The issue of efficiency and health has to be looked into as well. Modern technologies and improved cooking devices will make biomass consumption cheaper for households and reduce dramatically the negative impacts on the health of women and children. Alternative systems such as biogas and solar cooking devices can substitute for wood in the rural areas. In urban areas substitution by other fuels such as kerosene and gas should also be taken into account.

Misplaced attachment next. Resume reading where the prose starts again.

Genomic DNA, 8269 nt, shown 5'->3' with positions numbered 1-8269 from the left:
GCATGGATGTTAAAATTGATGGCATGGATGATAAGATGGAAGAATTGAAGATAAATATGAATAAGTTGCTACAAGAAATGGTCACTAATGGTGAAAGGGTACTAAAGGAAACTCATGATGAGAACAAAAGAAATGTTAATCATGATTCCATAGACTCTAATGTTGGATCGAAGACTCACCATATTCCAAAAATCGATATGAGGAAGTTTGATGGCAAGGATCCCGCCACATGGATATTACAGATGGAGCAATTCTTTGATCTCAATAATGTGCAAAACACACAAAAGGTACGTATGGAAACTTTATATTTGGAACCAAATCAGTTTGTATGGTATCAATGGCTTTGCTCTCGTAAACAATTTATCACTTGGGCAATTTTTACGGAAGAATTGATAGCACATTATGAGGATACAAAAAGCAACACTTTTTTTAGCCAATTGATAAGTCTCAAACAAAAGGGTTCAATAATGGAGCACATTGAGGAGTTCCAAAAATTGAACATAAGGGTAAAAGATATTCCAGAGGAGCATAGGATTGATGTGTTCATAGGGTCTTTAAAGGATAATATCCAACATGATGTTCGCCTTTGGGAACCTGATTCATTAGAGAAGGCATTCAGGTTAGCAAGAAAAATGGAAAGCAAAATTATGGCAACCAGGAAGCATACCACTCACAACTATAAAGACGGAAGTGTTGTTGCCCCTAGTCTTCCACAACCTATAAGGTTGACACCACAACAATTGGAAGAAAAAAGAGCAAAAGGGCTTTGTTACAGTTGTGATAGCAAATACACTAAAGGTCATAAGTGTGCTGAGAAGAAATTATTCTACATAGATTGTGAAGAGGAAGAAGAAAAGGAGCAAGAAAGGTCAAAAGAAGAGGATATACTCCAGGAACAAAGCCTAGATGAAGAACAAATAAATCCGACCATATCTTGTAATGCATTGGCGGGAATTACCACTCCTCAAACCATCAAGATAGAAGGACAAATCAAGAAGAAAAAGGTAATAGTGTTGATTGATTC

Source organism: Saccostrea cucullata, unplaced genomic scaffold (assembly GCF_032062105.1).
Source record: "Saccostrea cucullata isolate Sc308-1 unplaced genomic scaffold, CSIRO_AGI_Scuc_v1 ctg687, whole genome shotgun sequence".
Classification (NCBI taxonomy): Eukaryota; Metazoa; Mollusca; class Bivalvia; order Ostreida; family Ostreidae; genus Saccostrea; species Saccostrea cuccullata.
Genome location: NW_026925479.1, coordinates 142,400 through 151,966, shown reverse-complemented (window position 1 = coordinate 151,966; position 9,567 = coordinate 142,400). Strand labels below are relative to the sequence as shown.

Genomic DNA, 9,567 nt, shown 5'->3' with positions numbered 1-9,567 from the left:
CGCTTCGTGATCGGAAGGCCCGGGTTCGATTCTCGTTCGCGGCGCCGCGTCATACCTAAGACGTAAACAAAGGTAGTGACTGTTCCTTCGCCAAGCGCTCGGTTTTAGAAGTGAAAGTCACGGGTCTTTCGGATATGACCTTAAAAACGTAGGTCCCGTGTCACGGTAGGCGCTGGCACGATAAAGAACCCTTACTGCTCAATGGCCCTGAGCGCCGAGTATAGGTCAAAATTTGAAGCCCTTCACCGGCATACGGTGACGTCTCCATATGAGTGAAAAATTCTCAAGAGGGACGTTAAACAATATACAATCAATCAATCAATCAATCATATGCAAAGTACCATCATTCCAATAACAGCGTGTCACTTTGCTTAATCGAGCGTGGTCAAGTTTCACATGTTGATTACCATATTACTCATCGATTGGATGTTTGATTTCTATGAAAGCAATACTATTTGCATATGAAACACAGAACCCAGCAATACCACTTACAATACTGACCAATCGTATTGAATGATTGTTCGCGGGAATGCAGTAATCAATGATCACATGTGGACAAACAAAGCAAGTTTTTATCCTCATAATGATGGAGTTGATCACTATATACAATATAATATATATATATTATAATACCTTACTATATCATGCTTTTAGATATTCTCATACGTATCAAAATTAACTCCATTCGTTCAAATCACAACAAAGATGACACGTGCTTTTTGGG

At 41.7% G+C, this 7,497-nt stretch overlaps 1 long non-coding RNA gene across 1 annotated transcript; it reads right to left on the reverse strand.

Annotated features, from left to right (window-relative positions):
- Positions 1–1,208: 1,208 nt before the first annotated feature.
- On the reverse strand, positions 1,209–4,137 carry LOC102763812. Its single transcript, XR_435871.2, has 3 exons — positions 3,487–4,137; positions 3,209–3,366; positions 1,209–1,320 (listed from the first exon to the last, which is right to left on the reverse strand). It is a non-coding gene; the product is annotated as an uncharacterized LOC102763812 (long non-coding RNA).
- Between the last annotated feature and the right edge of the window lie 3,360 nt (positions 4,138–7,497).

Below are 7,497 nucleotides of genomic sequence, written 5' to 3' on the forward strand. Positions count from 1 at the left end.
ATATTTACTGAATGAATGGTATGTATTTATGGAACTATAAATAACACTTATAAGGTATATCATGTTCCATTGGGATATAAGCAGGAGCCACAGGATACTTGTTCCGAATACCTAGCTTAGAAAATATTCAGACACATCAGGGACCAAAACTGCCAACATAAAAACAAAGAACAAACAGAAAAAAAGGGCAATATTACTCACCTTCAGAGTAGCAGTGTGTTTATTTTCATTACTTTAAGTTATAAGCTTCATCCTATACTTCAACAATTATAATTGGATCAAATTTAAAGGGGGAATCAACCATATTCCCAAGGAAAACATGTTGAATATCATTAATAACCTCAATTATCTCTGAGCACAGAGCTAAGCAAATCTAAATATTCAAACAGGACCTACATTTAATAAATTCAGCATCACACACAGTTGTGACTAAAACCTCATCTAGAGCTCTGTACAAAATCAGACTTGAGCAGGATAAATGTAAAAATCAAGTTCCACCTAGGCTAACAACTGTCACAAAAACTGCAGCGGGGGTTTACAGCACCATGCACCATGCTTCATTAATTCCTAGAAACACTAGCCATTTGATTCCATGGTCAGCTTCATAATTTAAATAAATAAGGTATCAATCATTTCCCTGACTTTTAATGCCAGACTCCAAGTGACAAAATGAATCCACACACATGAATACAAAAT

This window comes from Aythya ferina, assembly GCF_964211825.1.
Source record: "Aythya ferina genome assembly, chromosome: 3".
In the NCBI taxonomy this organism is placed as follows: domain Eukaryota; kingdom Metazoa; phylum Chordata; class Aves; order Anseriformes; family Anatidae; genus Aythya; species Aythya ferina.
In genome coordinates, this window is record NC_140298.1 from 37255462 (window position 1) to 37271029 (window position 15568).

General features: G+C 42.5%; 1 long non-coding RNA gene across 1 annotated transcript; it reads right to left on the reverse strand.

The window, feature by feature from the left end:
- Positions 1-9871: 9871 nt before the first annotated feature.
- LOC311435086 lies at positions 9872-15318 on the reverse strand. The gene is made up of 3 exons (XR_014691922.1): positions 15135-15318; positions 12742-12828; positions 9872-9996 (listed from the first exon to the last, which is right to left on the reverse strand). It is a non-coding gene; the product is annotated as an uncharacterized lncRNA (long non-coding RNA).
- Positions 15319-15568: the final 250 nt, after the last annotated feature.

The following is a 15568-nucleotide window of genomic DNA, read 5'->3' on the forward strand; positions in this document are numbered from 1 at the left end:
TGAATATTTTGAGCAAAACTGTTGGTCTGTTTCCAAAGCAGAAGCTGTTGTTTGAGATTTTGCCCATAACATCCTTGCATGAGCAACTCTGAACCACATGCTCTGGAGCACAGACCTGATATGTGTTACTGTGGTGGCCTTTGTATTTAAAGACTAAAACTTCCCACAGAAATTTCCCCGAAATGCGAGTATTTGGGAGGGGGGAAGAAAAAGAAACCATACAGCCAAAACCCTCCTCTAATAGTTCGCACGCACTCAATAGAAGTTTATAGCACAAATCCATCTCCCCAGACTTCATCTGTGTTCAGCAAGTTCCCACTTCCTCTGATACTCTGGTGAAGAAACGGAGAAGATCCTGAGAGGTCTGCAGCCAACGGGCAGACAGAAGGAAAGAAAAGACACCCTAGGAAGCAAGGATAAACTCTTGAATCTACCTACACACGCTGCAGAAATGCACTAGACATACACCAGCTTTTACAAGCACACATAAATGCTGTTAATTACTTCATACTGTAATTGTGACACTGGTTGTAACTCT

Over the last decennium two dedicated multilateral regional programmes have addressed the biomass issues: in Asia, FAO’s Regional Wood Energy Development Programme (RWEDP); and, in Africa, the World Bank’s Regional Programme for the Traditional Energy Sector (RPTES). Both programmes aim to put biomass energy in the policy agenda of the countries concerned and support institutional capacity. RWEDP, which began 16 years ago, shifted from a supply to a combined supply/demand side orientation and has been developing regional biomass energy databases, producing and disseminating information on the latest biomass technology developments, addressing sustainability of supply and improved biomass use. RPTES, which started in 1993, is mainly addressing traditional use of biomass as cooking energy at both ends of the energy equation, working with innovative community forest management methods, a variety of demand side technologies. RPTES aims to present a national programme for investments based on national ownership with national stakeholders. Each programme reflects the stage of development of the use of biomass in its own region and tries to formulate locally based opportunities.